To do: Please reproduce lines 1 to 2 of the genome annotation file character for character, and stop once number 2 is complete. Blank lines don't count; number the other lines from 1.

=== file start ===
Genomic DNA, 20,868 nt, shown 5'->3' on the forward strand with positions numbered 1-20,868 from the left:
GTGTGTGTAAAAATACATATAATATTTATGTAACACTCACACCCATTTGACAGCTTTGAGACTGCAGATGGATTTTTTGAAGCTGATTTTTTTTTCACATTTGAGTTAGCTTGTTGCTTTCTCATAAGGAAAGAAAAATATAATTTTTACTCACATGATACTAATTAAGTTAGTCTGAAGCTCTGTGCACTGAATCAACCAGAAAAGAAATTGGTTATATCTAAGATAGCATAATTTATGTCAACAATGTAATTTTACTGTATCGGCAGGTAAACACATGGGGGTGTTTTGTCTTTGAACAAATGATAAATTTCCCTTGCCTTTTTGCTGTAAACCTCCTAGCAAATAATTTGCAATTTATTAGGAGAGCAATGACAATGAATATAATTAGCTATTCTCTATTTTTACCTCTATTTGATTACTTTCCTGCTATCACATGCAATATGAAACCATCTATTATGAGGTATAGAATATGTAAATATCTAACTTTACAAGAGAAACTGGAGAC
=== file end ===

Genomic DNA, 20,868 nt, shown 5'->3' on the forward strand with positions numbered 1-20,868 from the left:
GTGTGTGTAAAAATACATATAATATTTATGTAACACTCACACCCATTTGACAGCTTTGAGACTGCAGATGGATTTTTTGAAGCTGATTTTTTTTTCACATTTGAGTTAGCTTGTTGCTTTCTCATAAGGAAAGAAAAATATAATTTTTACTCACATGATACTAATTAAGTTAGTCTGAAGCTCTGTGCACTGAATCAACCAGAAAAGAAATTGGTTATATCTAAGATAGCATAATTTATGTCAACAATGTAATTTTACTGTATCGGCAGGTAAACACATGGGGGTGTTTTGTCTTTGAACAAATGATAAATTTCCCTTGCCTTTTTGCTGTAAACCTCCTAGCAAATAATTTGCAATTTATTAGGAGAGCAATGACAATGAATATAATTAGCTATTCTCTATTTTTACCTCTATTTGATTACTTTCCTGCTATCACATGCAATATGAAACCATCTATTATGAGGTATAGAATATGTAAATATCTAACTTTACAAGAGAAACTGGAGAC